Amazon is putting another European tax dispute behind it.
A spokeswoman for the e-tail giant said it has “reached an agreement” with tax authorities in France related to “historical matters.” While the spokeswoman declined to give any specifics on the deal, tax authorities in 2012 demanded Amazon pay 200 million euros in back taxes stemming from sales between 2006 to 2010.
The spokeswoman did add that in 2015, Amazon set up a local branch of Amazon in France “with all retail revenues, expenses, profits and taxes due, now accounted for.”
Amazon in December ended a similar case in Italy, agreeing to pay 100 million euros in back taxes to end claims that its local affiliate there avoided 130 million euros in taxes.
At the time, Amazon said it had also in 2015 set up a local “branch” in order to fully account for its financial performance in Italy.
Amazon is, however, still dealing with a dispute over allegedly unpaid tax with the European Commission, the regulatory body of the European Union, which says Amazon owes more than 250 million euros in back taxes.
Led by antitrust commissioner Margrethe Vestager, the commission has been working to ensure that the power and growth of online giants like Google, Facebook and Amazon doesn’t go unchecked and that they operate under the same tax scheme as smaller operators.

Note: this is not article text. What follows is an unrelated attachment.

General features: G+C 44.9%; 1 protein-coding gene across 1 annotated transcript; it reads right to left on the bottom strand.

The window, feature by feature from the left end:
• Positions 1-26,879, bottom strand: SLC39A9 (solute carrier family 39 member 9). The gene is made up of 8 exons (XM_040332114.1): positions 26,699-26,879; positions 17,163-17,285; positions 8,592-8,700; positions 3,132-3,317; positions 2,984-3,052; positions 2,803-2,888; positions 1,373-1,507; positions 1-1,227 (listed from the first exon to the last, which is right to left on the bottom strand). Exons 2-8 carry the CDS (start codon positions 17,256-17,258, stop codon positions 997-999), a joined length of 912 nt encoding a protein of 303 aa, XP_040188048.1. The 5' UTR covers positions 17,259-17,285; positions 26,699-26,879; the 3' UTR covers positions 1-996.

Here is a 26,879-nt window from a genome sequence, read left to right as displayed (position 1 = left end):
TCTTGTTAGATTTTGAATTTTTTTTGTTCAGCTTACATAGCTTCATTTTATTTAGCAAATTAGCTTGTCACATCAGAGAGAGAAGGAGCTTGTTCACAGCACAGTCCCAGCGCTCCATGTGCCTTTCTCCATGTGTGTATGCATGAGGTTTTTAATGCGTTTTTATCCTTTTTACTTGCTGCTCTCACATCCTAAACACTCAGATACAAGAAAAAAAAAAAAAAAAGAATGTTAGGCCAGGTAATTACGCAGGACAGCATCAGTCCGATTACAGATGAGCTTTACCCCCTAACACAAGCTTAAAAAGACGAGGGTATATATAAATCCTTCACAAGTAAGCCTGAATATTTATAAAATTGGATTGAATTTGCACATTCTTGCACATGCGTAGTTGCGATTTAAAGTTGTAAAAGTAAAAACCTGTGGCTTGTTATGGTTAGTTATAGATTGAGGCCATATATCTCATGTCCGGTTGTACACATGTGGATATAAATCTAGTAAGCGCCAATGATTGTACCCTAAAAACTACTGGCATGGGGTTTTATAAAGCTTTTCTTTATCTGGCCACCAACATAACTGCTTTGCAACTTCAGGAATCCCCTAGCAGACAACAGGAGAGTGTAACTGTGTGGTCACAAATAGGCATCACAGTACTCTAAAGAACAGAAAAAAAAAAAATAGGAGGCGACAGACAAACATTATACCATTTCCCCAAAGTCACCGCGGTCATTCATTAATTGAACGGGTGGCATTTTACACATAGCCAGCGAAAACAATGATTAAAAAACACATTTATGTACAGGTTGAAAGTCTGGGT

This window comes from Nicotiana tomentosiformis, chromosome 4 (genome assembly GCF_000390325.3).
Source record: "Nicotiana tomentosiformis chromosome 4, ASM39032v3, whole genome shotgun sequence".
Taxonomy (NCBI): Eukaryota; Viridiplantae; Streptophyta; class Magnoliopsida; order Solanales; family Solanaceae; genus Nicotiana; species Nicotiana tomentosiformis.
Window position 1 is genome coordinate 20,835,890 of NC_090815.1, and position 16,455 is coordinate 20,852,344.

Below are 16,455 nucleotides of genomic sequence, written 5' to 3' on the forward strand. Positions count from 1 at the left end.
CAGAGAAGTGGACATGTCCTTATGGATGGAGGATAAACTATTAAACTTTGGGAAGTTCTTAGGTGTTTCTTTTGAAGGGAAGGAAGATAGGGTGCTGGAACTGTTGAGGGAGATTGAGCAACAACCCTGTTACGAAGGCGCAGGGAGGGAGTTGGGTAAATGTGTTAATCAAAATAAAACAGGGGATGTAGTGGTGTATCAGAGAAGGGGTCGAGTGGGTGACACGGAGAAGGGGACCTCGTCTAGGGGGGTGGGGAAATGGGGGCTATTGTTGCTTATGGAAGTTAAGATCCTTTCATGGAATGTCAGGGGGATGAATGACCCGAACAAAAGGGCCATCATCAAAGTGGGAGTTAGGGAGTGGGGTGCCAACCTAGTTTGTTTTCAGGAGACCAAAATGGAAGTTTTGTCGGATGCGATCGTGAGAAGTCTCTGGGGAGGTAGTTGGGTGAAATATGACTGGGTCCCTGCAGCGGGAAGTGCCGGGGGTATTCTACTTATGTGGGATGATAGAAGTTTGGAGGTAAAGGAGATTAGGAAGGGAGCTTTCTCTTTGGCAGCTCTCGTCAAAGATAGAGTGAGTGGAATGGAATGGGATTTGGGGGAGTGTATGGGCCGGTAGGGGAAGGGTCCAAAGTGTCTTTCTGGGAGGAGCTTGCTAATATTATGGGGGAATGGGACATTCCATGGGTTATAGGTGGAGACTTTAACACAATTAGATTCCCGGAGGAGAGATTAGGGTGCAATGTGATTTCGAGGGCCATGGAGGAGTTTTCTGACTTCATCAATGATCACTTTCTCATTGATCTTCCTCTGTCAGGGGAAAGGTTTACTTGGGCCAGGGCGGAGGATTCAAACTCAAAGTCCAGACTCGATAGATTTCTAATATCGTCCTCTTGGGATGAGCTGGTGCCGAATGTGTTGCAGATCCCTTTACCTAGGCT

At the center of the EU’s case against Amazon is an earlier ruling by a court in Luxembourg that allowed the giant e-tailer to cut its tax liability between 2006 and 2014, which the commission now says created an unfair advantage and crossed aid rules for European Union member states.
Specifically, Luxembourg’s ruling allegedly let Amazon shift profits from one operating affiliate, Amazon EU, to a holding company with no physical presence or employees, Amazon Europe Holding Technologies. By paying the holding company royalties from Amazon sales that exceeded 90 percent of Amazon’s profits in the EU, the company was able to lower its tax liability over eight years. Vestager said Amazon avoided tax on nearly three-quarters of its European profits in this way.
In mid-December, Luxembourg again put itself at the center of the dispute by appealing the commission’s finding, arguing the regulatory body did not show “the existence of a selective advantage” given to Amazon through its operation in Luxembourg.
Taken together, Amazon may be on the hook for about 550 million euros related to allegedly unpaid taxes, but even that number is not enough to put a real dent in the company’s finances.
The company’s tallied sales of more than $60.5 billion and profits of just under $2 billion in the fourth quarter. For the full year, net sales came in at $177.9 billion and profits totaled $3 billion.
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